Along with Bixby, the TV has Alexa integrated for search, some interesting ambient settings, and standard features like AirPlay streaming. However, Google Chromecast is not available, which is a strange omission given that Samsung produces Android phones. For some reason, I too encountered some loading problems with Peackock.

Once you get the hang of it, you can alter most important settings as required. Over the course of a few weeks, Tizen worked well for me overall. Always feel free to add an inexpensive streaming device.

I must also commend Samsung’s remote control. It has a smooth and friendly navigation key, and it’s not just solar-powered and battery-free (with USB-C as a backup). It’s also remarkably ergonomic. It’s without a doubt my best remote control ever.

A Fabulous Picture

The QN900C delivers a very crisp and detailed image that truly brings out the most in 4K and even HD movies, thanks to its amazing image processing and 8K upscaling. The 65-inch model sparkled in my tiny living room, but the 77- and 85-inch variants will probably be much more visible for their clarity. Face pores and microscopic hairs seem to emerge sharply defined from the woodwork.

The vodka-clear water in Netflix’s Our Planet looks to be splashing on the screen when seen underwater in 4K HDR, giving the impression of looking through a recently cleaned glass. Although 8K videos on YouTube can be rather slow to load and you’ll probably need one of the bigger models to see much of a difference, you can up the ante even higher.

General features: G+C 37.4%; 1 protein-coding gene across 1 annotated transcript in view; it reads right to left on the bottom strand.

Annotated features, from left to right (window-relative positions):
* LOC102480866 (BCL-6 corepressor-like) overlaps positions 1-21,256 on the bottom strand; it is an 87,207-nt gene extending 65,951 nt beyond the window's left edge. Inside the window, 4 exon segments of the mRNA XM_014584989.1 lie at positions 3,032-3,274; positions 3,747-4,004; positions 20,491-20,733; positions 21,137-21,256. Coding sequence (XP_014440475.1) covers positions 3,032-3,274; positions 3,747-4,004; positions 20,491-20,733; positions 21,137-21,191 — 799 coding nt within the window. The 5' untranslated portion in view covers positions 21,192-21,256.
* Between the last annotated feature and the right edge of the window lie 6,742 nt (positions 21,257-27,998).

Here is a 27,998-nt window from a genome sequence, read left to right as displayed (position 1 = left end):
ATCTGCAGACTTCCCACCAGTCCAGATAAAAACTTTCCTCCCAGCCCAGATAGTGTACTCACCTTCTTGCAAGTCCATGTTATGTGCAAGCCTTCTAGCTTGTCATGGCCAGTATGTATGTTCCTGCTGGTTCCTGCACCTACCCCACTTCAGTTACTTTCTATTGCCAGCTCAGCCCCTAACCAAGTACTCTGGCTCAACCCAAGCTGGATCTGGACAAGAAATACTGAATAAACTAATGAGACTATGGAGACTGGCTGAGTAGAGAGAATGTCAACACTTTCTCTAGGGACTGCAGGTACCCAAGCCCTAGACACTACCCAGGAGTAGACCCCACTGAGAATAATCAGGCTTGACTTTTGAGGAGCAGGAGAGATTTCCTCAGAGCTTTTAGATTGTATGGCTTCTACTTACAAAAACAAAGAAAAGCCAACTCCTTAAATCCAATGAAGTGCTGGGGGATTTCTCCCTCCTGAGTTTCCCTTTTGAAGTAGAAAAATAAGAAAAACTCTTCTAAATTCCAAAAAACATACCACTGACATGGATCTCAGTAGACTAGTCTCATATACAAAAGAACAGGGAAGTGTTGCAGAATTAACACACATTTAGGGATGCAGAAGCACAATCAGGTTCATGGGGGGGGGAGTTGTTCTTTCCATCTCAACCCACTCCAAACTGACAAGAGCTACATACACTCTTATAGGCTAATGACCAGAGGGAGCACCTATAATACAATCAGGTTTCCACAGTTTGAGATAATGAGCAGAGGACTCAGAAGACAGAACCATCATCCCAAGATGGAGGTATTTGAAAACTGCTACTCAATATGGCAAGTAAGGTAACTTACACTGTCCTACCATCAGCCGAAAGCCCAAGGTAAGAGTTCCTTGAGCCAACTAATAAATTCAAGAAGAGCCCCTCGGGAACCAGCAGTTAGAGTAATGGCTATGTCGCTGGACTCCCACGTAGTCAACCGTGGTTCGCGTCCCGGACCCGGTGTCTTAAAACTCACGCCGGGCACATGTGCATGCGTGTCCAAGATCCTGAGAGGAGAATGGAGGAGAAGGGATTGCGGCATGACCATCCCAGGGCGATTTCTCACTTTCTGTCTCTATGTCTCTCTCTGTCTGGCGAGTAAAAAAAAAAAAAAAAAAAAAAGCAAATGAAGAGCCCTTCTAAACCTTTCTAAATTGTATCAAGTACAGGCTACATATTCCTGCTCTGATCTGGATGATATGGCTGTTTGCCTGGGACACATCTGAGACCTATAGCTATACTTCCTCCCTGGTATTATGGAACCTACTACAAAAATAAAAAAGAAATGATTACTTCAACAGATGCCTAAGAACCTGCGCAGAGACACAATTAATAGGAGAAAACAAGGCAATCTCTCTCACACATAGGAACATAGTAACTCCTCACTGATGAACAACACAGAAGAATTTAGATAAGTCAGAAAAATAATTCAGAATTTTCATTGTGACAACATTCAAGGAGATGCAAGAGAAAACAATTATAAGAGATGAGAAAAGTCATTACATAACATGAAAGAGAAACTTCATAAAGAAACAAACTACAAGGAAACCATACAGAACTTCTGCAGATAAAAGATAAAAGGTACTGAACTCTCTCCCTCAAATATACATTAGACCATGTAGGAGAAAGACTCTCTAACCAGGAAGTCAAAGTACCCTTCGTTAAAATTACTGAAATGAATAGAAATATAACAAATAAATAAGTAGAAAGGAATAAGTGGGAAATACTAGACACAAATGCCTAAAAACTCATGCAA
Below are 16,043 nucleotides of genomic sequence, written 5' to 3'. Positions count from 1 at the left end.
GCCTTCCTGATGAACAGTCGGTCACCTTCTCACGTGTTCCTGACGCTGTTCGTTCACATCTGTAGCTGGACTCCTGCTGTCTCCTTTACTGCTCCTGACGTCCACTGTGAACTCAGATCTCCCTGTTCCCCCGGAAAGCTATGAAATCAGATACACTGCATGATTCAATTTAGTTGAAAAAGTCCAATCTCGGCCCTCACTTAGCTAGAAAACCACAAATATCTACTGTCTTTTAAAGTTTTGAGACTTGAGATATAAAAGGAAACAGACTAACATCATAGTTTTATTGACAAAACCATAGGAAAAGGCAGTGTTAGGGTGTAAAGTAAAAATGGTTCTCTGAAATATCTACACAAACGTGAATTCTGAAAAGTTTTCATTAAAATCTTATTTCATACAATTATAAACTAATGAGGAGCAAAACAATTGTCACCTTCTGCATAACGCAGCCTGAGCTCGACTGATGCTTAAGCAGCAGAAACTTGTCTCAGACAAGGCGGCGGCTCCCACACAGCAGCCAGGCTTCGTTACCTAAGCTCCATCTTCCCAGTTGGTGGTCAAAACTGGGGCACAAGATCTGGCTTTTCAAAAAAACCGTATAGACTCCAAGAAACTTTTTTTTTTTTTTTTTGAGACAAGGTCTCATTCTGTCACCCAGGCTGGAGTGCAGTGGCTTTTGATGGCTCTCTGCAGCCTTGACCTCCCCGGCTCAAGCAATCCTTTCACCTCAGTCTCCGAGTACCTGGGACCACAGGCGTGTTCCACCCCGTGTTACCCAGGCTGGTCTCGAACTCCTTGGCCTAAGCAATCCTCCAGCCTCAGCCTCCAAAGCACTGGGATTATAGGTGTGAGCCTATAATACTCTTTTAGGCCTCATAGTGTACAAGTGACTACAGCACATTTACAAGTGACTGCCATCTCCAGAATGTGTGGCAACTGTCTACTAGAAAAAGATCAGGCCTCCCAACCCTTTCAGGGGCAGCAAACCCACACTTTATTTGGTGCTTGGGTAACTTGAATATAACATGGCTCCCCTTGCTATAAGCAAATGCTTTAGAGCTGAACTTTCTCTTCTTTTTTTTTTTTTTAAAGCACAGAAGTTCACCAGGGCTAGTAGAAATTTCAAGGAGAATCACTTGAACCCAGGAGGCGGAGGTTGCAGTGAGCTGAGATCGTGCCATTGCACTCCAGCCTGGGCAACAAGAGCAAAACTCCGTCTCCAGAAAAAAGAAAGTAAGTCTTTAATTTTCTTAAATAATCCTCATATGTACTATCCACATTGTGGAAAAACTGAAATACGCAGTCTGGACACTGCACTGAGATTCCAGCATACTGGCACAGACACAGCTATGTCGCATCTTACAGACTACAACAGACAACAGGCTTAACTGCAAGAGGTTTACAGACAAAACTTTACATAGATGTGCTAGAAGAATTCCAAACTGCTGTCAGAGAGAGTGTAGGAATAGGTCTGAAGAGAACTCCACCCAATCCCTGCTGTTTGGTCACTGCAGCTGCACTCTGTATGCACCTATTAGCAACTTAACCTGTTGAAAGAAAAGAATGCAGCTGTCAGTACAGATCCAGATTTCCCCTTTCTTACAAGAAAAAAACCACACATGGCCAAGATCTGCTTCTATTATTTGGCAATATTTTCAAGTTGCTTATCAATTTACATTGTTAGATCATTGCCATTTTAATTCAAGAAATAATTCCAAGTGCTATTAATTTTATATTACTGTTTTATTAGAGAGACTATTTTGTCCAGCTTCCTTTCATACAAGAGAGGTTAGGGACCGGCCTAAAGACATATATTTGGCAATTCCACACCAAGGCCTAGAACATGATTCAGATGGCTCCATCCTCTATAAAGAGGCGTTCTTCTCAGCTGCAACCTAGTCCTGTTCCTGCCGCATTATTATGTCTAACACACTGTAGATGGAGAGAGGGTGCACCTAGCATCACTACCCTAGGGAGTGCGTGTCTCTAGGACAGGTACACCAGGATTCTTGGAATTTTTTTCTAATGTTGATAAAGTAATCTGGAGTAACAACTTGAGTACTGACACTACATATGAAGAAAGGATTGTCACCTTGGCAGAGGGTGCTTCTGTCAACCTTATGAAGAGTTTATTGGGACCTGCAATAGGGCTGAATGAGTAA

The word “fabulous” kept up in my notes to describe the colors, which are displayed in deep blues, glossy slivers and golds, and ruby reds that shift in voluminous tones throughout HDR material. Games like Gods of War Ragnarok and Witcher 3 appear to shine like flaming embers, giving the impression that gaming is particularly lovely and bright. Similar to the S95C, reds might occasionally appear a little overdone, but you can quickly bring them down by making a few adjustments to the color settings or changing the temperature from Warm 2 to Warm 1.